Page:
Not every growth engine works for every product. A referral engine is one such tool in your toolbelt.
In this post, I will highlight some key characteristics of referral models.
Most referral programs have generalizable variables that need to be considered:
When we think of “product debt”, we tend to default to only technical issues such as scaling your servers or refactoring your code.
There are many types of debts. You will take some of them on- intentionally or not.
Let’s start with some definitions
Debt is a deferred payment, or series of payments, which differentiates it from an immediate purchase.
In product management, you are taking a loan against your future time.
You are choosing to solve for Task A rather than Task B right now.
Bankruptcy is a situation where one is no longer able to repay their debts.
Engineering in marketing is such an underutilized resource for software companies.
This isn’t a post about “Growth Hacking” or about the “intersection” between product and marketing.
I’m not sure if there is an industry term for it yet but it sits somewhere outside of your product and before your marketing team.
Well, I guess it’s a specific type of tactic…
It still serves as a top-of-funnel tactic like email capture on blog posts and ebook downloads but they tend to be more unique and much harder to copy.
We are abusing prototypes. (I mean as an industry, not just me personally)
Prototypes are cheap and easy ways to test product usability.
They shouldn’t be used to test
(a) Desirability of a product idea
(b) Well-established interactions (e.g. logins)
(c) Single page applications
They should be used to test
(a) Complex interactions
(b) Completely new functionality
(c) Changes in workflow, technology, or design.
You want to test how users will respond to the interface. It isn’t a fair experiment when only the call-to-actions are clear.
You want to solicit a real response or close to it
This is a…
It’s trite at this point to say “Launch quickly and Fail fast”. We all know the following quotes:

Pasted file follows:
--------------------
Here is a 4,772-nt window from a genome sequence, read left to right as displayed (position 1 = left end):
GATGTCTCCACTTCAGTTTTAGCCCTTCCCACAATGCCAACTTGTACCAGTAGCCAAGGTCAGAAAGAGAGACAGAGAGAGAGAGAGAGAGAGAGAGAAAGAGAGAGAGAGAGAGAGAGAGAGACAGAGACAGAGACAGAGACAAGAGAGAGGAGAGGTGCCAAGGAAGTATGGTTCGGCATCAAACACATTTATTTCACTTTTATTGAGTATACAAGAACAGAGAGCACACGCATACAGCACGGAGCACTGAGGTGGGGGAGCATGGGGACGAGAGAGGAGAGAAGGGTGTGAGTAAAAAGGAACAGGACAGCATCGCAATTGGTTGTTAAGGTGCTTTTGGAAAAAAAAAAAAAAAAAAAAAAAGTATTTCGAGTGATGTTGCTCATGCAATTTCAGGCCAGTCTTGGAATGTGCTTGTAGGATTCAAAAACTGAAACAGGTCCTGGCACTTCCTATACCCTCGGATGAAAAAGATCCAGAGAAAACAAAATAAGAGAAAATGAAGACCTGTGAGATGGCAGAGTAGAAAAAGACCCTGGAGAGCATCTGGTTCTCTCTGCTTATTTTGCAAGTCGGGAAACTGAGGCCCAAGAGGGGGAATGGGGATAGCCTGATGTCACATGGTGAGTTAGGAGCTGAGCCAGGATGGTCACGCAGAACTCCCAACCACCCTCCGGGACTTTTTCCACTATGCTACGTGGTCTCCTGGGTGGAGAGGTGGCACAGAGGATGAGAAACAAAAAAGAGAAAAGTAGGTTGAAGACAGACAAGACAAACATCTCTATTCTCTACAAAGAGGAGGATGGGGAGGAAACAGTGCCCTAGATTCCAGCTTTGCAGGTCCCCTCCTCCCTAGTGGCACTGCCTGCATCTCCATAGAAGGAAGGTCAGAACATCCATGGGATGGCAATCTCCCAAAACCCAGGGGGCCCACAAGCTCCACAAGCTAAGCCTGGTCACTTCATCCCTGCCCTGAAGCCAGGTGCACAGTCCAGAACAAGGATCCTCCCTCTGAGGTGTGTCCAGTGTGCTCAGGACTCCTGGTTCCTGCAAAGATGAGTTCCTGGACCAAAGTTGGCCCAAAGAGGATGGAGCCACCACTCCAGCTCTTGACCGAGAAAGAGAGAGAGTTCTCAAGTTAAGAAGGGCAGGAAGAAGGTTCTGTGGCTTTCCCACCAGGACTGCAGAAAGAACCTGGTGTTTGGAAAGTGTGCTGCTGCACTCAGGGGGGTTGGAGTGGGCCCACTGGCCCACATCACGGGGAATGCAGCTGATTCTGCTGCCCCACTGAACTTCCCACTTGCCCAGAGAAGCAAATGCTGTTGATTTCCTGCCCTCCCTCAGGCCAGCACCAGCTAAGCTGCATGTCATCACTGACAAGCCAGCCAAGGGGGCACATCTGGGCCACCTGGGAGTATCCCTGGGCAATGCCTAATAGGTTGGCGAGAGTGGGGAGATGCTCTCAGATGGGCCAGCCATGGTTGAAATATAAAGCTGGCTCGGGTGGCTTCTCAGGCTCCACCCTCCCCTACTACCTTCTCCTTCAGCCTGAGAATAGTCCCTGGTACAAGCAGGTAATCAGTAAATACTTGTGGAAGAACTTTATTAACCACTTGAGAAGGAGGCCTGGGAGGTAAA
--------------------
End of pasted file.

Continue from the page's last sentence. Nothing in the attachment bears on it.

Move fast and break things.
- Mark Zuckerberg, Facebook
If you are not embarrassed by the first version of your product, you’ve launched too late
- Reid Hoffman, LinkedIn & Paypal Mafia
The question is, is this gospel?
Is it alright to ever delay the launch of your MVP?
Spoiler Alert: We are delaying the launch of avopos.
I think there are good reasons for the “launch fast” mentality. …
We all have this fear when we start out. Our MVPs are feature-poor and only serve a small segment of the entire user base.
When compared to more mature products, you might think…
“This is just a feature”
Not every feature will make it to product-market fit BUT,
I think there are some strategies that might work for turning these “features” into profitable startups.
Adopt this strategy if
(a) you are solving latent problems for more mature user groups and,
(b) adding value to the core experience.
I always start from the Jobs-to-be-done framework. I don’t think that great startup ideas pop out of nowhere- I think they are discovered by observing jobs that arise in the world.
By the way, that’s also how we decided to build avopos.
Great products (or services) succeed because they do the Job-to-be-done better than the alternatives
Recommended Pre-read: How to build great products
Here are some frameworks for discovering startup ideas using the Jobs-to-be-done (JTBD) framework:
(3) Lower Coordination Cost
(4) Luxury at scale
(5) Reduce Adoption Friction
(6) Low NPS incumbents
(7) Solving issues due to older solutions
(8) One improved…
When I picked up coding, technical software tasks immediately became less daunting. The unfortunate side-effect was that I started developing the unhealthy mentality that features were “cheaper” than they were in the past.
Features (even small ones) are not free.
Why is that?
We are incredibly biased towards short-term thinking. We get so caught up in the short-term pain that we lose sight of the long-term side effects.
When we contemplate new features, we tend to consider only the following costs:
(1) Time required to scope the feature
(2) Time required to design the feature
(3) Time required to develop the…
Product marketing is one of the many competencies required to bring a product to market.
Your job is to basically answer one question:
What does your product or service do?
The reason product marketing is difficult because you are trying to select the “goldilocks” level of abstraction for your product’s description.
Your answer might be too…
(a) Specific vs Broad
(c) Undifferentiated vs Confusing
(d) Too complex to understand vs Too simple to be valuable
(e) Functional vs Emotional